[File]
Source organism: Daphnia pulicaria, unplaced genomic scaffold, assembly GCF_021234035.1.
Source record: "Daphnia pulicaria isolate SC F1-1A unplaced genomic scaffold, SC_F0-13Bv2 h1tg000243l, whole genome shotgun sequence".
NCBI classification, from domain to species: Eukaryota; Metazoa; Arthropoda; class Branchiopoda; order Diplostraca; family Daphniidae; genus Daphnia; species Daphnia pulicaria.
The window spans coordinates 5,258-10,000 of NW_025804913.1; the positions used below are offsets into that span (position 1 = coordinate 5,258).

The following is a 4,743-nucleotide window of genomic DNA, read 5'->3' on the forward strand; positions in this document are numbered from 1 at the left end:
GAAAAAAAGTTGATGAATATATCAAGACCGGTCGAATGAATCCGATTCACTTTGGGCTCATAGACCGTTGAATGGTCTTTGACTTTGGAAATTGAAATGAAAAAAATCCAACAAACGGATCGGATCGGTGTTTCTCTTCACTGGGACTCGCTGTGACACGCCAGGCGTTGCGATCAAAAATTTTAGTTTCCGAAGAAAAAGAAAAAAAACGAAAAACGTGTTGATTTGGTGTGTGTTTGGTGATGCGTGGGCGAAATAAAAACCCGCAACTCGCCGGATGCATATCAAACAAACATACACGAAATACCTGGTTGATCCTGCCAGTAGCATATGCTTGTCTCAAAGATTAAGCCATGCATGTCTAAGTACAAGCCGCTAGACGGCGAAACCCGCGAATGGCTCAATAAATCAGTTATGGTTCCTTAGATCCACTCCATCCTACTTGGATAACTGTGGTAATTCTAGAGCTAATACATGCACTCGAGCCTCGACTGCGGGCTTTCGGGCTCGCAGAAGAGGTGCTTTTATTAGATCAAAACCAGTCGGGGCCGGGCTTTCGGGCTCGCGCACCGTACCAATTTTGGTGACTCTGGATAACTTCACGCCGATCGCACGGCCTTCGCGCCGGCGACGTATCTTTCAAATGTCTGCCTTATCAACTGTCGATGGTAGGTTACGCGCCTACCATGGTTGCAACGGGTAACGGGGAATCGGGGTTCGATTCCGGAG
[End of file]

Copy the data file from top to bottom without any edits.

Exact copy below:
Source organism: Daphnia pulicaria, unplaced genomic scaffold, assembly GCF_021234035.1.
Source record: "Daphnia pulicaria isolate SC F1-1A unplaced genomic scaffold, SC_F0-13Bv2 h1tg000243l, whole genome shotgun sequence".
NCBI classification, from domain to species: Eukaryota; Metazoa; Arthropoda; class Branchiopoda; order Diplostraca; family Daphniidae; genus Daphnia; species Daphnia pulicaria.
The window spans coordinates 5,258-10,000 of NW_025804913.1; the positions used below are offsets into that span (position 1 = coordinate 5,258).

The following is a 4,743-nucleotide window of genomic DNA, read 5'->3' on the forward strand; positions in this document are numbered from 1 at the left end:
GAAAAAAAGTTGATGAATATATCAAGACCGGTCGAATGAATCCGATTCACTTTGGGCTCATAGACCGTTGAATGGTCTTTGACTTTGGAAATTGAAATGAAAAAAATCCAACAAACGGATCGGATCGGTGTTTCTCTTCACTGGGACTCGCTGTGACACGCCAGGCGTTGCGATCAAAAATTTTAGTTTCCGAAGAAAAAGAAAAAAAACGAAAAACGTGTTGATTTGGTGTGTGTTTGGTGATGCGTGGGCGAAATAAAAACCCGCAACTCGCCGGATGCATATCAAACAAACATACACGAAATACCTGGTTGATCCTGCCAGTAGCATATGCTTGTCTCAAAGATTAAGCCATGCATGTCTAAGTACAAGCCGCTAGACGGCGAAACCCGCGAATGGCTCAATAAATCAGTTATGGTTCCTTAGATCCACTCCATCCTACTTGGATAACTGTGGTAATTCTAGAGCTAATACATGCACTCGAGCCTCGACTGCGGGCTTTCGGGCTCGCAGAAGAGGTGCTTTTATTAGATCAAAACCAGTCGGGGCCGGGCTTTCGGGCTCGCGCACCGTACCAATTTTGGTGACTCTGGATAACTTCACGCCGATCGCACGGCCTTCGCGCCGGCGACGTATCTTTCAAATGTCTGCCTTATCAACTGTCGATGGTAGGTTACGCGCCTACCATGGTTGCAACGGGTAACGGGGAATCGGGGTTCGATTCCGGAG